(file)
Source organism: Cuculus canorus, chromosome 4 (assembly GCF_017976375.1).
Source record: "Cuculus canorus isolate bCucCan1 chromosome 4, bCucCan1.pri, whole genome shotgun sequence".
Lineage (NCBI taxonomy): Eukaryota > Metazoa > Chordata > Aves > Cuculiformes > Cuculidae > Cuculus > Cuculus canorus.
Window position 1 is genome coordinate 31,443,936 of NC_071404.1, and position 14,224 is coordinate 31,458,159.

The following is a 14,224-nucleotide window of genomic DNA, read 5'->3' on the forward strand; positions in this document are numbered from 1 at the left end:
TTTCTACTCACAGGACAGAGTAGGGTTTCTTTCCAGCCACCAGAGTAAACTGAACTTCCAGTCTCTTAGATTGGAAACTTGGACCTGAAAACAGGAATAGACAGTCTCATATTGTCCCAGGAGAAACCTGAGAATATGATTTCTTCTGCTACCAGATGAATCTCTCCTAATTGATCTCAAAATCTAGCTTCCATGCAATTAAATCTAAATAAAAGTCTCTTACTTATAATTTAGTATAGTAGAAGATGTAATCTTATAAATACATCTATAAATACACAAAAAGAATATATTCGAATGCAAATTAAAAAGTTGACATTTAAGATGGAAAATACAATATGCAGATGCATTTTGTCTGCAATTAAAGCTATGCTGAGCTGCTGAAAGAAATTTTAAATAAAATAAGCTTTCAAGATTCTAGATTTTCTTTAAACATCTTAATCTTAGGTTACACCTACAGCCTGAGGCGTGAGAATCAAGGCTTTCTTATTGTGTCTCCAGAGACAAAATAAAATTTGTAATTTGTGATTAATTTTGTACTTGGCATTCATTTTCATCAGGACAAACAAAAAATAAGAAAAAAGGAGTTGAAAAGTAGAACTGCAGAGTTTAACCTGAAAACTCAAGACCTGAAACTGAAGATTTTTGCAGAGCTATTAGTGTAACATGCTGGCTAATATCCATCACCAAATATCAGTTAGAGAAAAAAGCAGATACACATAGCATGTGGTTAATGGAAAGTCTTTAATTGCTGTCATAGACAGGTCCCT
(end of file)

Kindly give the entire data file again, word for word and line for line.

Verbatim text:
Source organism: Cuculus canorus, chromosome 4 (assembly GCF_017976375.1).
Source record: "Cuculus canorus isolate bCucCan1 chromosome 4, bCucCan1.pri, whole genome shotgun sequence".
Lineage (NCBI taxonomy): Eukaryota > Metazoa > Chordata > Aves > Cuculiformes > Cuculidae > Cuculus > Cuculus canorus.
Window position 1 is genome coordinate 31,443,936 of NC_071404.1, and position 14,224 is coordinate 31,458,159.

The following is a 14,224-nucleotide window of genomic DNA, read 5'->3' on the forward strand; positions in this document are numbered from 1 at the left end:
TTTCTACTCACAGGACAGAGTAGGGTTTCTTTCCAGCCACCAGAGTAAACTGAACTTCCAGTCTCTTAGATTGGAAACTTGGACCTGAAAACAGGAATAGACAGTCTCATATTGTCCCAGGAGAAACCTGAGAATATGATTTCTTCTGCTACCAGATGAATCTCTCCTAATTGATCTCAAAATCTAGCTTCCATGCAATTAAATCTAAATAAAAGTCTCTTACTTATAATTTAGTATAGTAGAAGATGTAATCTTATAAATACATCTATAAATACACAAAAAGAATATATTCGAATGCAAATTAAAAAGTTGACATTTAAGATGGAAAATACAATATGCAGATGCATTTTGTCTGCAATTAAAGCTATGCTGAGCTGCTGAAAGAAATTTTAAATAAAATAAGCTTTCAAGATTCTAGATTTTCTTTAAACATCTTAATCTTAGGTTACACCTACAGCCTGAGGCGTGAGAATCAAGGCTTTCTTATTGTGTCTCCAGAGACAAAATAAAATTTGTAATTTGTGATTAATTTTGTACTTGGCATTCATTTTCATCAGGACAAACAAAAAATAAGAAAAAAGGAGTTGAAAAGTAGAACTGCAGAGTTTAACCTGAAAACTCAAGACCTGAAACTGAAGATTTTTGCAGAGCTATTAGTGTAACATGCTGGCTAATATCCATCACCAAATATCAGTTAGAGAAAAAAGCAGATACACATAGCATGTGGTTAATGGAAAGTCTTTAATTGCTGTCATAGACAGGTCCCT